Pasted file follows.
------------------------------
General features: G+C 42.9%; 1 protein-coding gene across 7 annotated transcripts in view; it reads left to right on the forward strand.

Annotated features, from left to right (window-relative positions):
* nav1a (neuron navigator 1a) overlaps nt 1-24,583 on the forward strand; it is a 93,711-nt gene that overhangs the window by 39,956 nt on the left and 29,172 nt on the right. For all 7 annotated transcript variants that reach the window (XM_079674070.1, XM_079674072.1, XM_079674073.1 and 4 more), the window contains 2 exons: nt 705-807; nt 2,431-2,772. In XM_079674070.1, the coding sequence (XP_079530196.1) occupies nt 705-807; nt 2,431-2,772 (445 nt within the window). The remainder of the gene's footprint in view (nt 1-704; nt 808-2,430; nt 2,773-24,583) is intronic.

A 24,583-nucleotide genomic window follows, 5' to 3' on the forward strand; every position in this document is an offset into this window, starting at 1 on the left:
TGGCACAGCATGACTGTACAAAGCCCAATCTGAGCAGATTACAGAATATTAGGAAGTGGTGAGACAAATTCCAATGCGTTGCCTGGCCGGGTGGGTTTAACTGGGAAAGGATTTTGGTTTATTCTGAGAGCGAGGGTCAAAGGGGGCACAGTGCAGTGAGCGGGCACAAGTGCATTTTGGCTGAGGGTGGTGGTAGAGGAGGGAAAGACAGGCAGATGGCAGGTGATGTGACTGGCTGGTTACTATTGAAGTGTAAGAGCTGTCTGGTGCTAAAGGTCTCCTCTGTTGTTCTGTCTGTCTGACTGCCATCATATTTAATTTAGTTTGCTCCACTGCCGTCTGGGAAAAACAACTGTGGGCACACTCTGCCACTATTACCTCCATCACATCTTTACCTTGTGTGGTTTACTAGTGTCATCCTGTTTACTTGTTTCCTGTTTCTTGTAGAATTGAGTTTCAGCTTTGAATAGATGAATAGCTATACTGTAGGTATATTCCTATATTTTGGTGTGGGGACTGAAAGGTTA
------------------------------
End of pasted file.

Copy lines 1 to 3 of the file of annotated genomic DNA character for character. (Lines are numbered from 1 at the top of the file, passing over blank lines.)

General features: G+C 42.9%; 1 protein-coding gene across 7 annotated transcripts in view; it reads left to right on the forward strand.

Annotated features, from left to right (window-relative positions):
* nav1a (neuron navigator 1a) overlaps nt 1-24,583 on the forward strand; it is a 93,711-nt gene that overhangs the window by 39,956 nt on the left and 29,172 nt on the right. For all 7 annotated transcript variants that reach the window (XM_079674070.1, XM_079674072.1, XM_079674073.1 and 4 more), the window contains 2 exons: nt 705-807; nt 2,431-2,772. In XM_079674070.1, the coding sequence (XP_079530196.1) occupies nt 705-807; nt 2,431-2,772 (445 nt within the window). The remainder of the gene's footprint in view (nt 1-704; nt 808-2,430; nt 2,773-24,583) is intronic.